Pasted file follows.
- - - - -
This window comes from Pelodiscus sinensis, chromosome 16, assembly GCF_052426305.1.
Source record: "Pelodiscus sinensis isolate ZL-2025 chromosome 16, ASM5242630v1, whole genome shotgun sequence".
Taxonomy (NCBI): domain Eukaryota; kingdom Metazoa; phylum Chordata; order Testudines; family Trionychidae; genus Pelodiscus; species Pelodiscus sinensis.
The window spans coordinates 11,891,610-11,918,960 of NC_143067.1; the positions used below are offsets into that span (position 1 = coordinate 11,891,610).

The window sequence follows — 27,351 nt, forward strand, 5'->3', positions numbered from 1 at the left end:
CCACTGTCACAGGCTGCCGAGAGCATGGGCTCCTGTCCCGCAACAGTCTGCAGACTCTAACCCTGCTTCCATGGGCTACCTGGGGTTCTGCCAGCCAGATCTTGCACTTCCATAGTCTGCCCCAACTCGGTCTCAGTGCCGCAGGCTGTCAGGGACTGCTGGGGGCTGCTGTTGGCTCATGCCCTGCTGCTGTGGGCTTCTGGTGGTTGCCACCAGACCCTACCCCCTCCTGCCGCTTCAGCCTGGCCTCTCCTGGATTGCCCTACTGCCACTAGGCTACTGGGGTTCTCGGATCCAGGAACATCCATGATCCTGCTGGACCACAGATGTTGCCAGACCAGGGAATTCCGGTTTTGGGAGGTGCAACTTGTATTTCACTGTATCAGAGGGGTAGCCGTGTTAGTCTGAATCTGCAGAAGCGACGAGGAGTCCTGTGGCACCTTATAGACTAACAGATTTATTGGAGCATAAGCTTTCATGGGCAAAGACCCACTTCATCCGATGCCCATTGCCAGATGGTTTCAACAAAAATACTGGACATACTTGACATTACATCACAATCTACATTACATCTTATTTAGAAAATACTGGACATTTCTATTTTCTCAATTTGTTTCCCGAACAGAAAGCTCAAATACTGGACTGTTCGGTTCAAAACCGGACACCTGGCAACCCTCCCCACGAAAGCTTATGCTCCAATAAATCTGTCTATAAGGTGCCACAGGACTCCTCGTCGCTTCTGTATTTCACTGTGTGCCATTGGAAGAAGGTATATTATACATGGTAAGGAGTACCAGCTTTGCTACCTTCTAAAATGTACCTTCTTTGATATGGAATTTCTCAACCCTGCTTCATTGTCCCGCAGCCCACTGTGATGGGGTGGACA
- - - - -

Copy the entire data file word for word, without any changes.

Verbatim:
This window comes from Pelodiscus sinensis, chromosome 16, assembly GCF_052426305.1.
Source record: "Pelodiscus sinensis isolate ZL-2025 chromosome 16, ASM5242630v1, whole genome shotgun sequence".
Taxonomy (NCBI): domain Eukaryota; kingdom Metazoa; phylum Chordata; order Testudines; family Trionychidae; genus Pelodiscus; species Pelodiscus sinensis.
The window spans coordinates 11,891,610-11,918,960 of NC_143067.1; the positions used below are offsets into that span (position 1 = coordinate 11,891,610).

The window sequence follows — 27,351 nt, forward strand, 5'->3', positions numbered from 1 at the left end:
CCACTGTCACAGGCTGCCGAGAGCATGGGCTCCTGTCCCGCAACAGTCTGCAGACTCTAACCCTGCTTCCATGGGCTACCTGGGGTTCTGCCAGCCAGATCTTGCACTTCCATAGTCTGCCCCAACTCGGTCTCAGTGCCGCAGGCTGTCAGGGACTGCTGGGGGCTGCTGTTGGCTCATGCCCTGCTGCTGTGGGCTTCTGGTGGTTGCCACCAGACCCTACCCCCTCCTGCCGCTTCAGCCTGGCCTCTCCTGGATTGCCCTACTGCCACTAGGCTACTGGGGTTCTCGGATCCAGGAACATCCATGATCCTGCTGGACCACAGATGTTGCCAGACCAGGGAATTCCGGTTTTGGGAGGTGCAACTTGTATTTCACTGTATCAGAGGGGTAGCCGTGTTAGTCTGAATCTGCAGAAGCGACGAGGAGTCCTGTGGCACCTTATAGACTAACAGATTTATTGGAGCATAAGCTTTCATGGGCAAAGACCCACTTCATCCGATGCCCATTGCCAGATGGTTTCAACAAAAATACTGGACATACTTGACATTACATCACAATCTACATTACATCTTATTTAGAAAATACTGGACATTTCTATTTTCTCAATTTGTTTCCCGAACAGAAAGCTCAAATACTGGACTGTTCGGTTCAAAACCGGACACCTGGCAACCCTCCCCACGAAAGCTTATGCTCCAATAAATCTGTCTATAAGGTGCCACAGGACTCCTCGTCGCTTCTGTATTTCACTGTGTGCCATTGGAAGAAGGTATATTATACATGGTAAGGAGTACCAGCTTTGCTACCTTCTAAAATGTACCTTCTTTGATATGGAATTTCTCAACCCTGCTTCATTGTCCCGCAGCCCACTGTGATGGGGTGGACA